How can a button group help improve the user's journey and experience when navigating your site or app? Let's examine button groups and how they can be used.
In our last installment, you were introduced to the humble button. In this episode, you will learn about a friend of the button - button groups. A button group is two or more buttons that are part of a larger element. Their unity is their defining feature. Several buttons can be placed next to each other, but that does not mean they are a group. Like people standing in a crowd, there are certain features that reveal their association. The link may be a couple holding hands or school kids wearing the same uniform. Button groups are no different. Their appearance and behavior unify them just the same. This is important because among swaths of information users have to process, a button group makes it easier to see which elements and actions are related.
Default Button Group
There are many use cases for a button group. It could be a way to present a set of links. It could act as a controller or toolbar. It can even serve to conditionally hide and show content. Whatever the purpose, the main goal is to provide the user with a set of options to select from.
Imagine you are building an online store. Our first example will be a button group meant to filter the content on the page. This is the simplest way to create a button group with Kendo UI:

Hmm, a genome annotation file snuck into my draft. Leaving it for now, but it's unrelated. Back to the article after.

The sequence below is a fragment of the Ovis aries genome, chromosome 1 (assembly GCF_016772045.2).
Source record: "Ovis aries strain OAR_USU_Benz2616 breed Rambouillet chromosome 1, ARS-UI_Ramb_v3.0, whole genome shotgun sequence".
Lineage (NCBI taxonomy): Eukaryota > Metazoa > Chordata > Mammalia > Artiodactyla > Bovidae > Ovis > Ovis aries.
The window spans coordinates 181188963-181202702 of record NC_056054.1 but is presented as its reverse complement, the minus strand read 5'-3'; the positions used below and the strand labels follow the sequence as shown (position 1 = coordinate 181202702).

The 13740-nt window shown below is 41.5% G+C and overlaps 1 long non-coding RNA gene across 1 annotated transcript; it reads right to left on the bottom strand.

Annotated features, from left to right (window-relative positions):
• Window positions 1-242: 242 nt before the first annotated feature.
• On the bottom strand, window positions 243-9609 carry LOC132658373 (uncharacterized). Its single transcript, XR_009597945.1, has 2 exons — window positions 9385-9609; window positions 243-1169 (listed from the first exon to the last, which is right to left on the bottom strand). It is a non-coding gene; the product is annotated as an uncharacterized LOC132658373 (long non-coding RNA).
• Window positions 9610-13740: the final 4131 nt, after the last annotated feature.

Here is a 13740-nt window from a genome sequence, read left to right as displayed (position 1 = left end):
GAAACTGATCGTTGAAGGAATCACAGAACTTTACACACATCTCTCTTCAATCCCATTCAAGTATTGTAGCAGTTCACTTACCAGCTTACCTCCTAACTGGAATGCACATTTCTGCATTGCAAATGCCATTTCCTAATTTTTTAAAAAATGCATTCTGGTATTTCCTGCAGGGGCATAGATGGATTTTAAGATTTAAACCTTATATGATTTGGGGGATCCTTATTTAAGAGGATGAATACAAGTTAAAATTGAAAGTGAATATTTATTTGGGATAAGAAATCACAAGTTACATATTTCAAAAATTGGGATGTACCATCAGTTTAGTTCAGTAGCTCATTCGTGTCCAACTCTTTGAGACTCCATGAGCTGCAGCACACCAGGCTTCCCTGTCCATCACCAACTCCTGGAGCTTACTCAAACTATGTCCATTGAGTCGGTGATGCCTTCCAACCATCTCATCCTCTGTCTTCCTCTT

<title>Kendo UI Example</title>
<link rel="stylesheet" type="text/css" href="http://kendo.cdn.telerik.com/2018.1.221/styles/kendo.common.min.css">
<link rel="stylesheet" type="text/css" href="http://kendo.cdn.telerik.com/2018.1.221/styles/kendo.default.min.css">
Multiple Selection Button Group
By default, you can only select one button at a time. Since you are creating a button group to act as a filter, it would be useful if users could select multiple buttons. To do this, you set the
selection option of the
kendoButtonGroup method. This is the updated code:
Single Selection Button Group
Online stores also have controls for sorting information. Sorting is a good use case for a button group that only allows single selection. Button groups that act as navigation links are also good candidates for single selection. Here is an example of a button group that has the first item pre-selected. The
index option is used to select the button.
This is the code for the button group:
<-- load script and styles -->
Pagination Button Group
Another use for our button group is pagination links. But these buttons are no good to us if they don’t do anything. We can add an event handler to our buttons by specifying the
select option. In this example, the event handler displays the page number.
<-- load script and styles -->
const index = this.current().index() + 1;
$('h2').text('Page ' + index);
Many of the things you can do with a button group can be achieved with other elements. For example, a select group lets you choose one or multiple options from a list. While the functionality is similar to a button group, what sets a button group apart is its appearance. There is nothing that says 'click me' like a button can. You can customize the style of HTML elements to look the same, but that is not necessary when using a theme. And if you are using a Kendo UI theme, all of your components will look like a unified whole. All that is left to decide is how you will put your buttons to use. Will it be in a media player? A checkout form? Or an online editor? Would you like to learn more about these?
Stay with us as we keep diving into more Kendo UI components - be sure to check out our post on Menus.
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Angular, React, and Vue versions
Looking for UI component to support specific frameworks? Check out the ButtonGroup For Angular, the ButtonGroup for React, or the ButtonGroup for Vue.